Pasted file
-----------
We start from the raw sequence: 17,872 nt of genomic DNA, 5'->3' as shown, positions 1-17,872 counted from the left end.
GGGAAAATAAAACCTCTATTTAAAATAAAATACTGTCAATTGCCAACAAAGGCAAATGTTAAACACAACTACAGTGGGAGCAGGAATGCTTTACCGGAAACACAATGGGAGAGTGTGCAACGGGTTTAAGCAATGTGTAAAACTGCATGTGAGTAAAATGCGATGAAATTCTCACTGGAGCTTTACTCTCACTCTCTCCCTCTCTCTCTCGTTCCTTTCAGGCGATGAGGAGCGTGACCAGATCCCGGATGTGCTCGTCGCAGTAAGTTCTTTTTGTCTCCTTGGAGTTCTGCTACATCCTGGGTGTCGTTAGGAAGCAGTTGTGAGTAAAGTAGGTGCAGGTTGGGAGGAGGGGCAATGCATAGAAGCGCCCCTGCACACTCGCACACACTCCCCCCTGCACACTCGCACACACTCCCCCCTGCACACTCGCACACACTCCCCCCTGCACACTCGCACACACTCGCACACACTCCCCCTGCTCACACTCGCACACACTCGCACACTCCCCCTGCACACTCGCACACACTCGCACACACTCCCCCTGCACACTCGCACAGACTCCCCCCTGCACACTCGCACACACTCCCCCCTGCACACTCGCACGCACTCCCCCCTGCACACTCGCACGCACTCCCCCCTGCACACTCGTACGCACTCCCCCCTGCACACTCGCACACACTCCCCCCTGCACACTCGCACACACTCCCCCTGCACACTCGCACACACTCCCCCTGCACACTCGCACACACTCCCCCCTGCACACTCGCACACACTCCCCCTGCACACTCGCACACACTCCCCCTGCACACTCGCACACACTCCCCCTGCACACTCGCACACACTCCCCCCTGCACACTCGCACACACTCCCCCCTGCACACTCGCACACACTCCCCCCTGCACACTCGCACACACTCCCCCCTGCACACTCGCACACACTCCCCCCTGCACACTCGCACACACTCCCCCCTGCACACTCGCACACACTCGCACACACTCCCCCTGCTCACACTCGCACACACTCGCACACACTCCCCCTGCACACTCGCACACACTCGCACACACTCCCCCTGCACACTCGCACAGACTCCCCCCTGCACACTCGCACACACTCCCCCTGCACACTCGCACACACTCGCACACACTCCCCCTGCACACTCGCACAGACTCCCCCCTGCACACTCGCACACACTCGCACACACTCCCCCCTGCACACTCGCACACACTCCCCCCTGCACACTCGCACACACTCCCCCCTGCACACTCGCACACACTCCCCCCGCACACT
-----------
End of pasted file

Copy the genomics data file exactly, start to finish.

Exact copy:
We start from the raw sequence: 17,872 nt of genomic DNA, 5'->3' as shown, positions 1-17,872 counted from the left end.
GGGAAAATAAAACCTCTATTTAAAATAAAATACTGTCAATTGCCAACAAAGGCAAATGTTAAACACAACTACAGTGGGAGCAGGAATGCTTTACCGGAAACACAATGGGAGAGTGTGCAACGGGTTTAAGCAATGTGTAAAACTGCATGTGAGTAAAATGCGATGAAATTCTCACTGGAGCTTTACTCTCACTCTCTCCCTCTCTCTCTCGTTCCTTTCAGGCGATGAGGAGCGTGACCAGATCCCGGATGTGCTCGTCGCAGTAAGTTCTTTTTGTCTCCTTGGAGTTCTGCTACATCCTGGGTGTCGTTAGGAAGCAGTTGTGAGTAAAGTAGGTGCAGGTTGGGAGGAGGGGCAATGCATAGAAGCGCCCCTGCACACTCGCACACACTCCCCCCTGCACACTCGCACACACTCCCCCCTGCACACTCGCACACACTCCCCCCTGCACACTCGCACACACTCGCACACACTCCCCCTGCTCACACTCGCACACACTCGCACACTCCCCCTGCACACTCGCACACACTCGCACACACTCCCCCTGCACACTCGCACAGACTCCCCCCTGCACACTCGCACACACTCCCCCCTGCACACTCGCACGCACTCCCCCCTGCACACTCGCACGCACTCCCCCCTGCACACTCGTACGCACTCCCCCCTGCACACTCGCACACACTCCCCCCTGCACACTCGCACACACTCCCCCTGCACACTCGCACACACTCCCCCTGCACACTCGCACACACTCCCCCCTGCACACTCGCACACACTCCCCCTGCACACTCGCACACACTCCCCCTGCACACTCGCACACACTCCCCCTGCACACTCGCACACACTCCCCCCTGCACACTCGCACACACTCCCCCCTGCACACTCGCACACACTCCCCCCTGCACACTCGCACACACTCCCCCCTGCACACTCGCACACACTCCCCCCTGCACACTCGCACACACTCCCCCCTGCACACTCGCACACACTCGCACACACTCCCCCTGCTCACACTCGCACACACTCGCACACACTCCCCCTGCACACTCGCACACACTCGCACACACTCCCCCTGCACACTCGCACAGACTCCCCCCTGCACACTCGCACACACTCCCCCTGCACACTCGCACACACTCGCACACACTCCCCCTGCACACTCGCACAGACTCCCCCCTGCACACTCGCACACACTCGCACACACTCCCCCCTGCACACTCGCACACACTCCCCCCTGCACACTCGCACACACTCCCCCCTGCACACTCGCACACACTCCCCCCGCACACT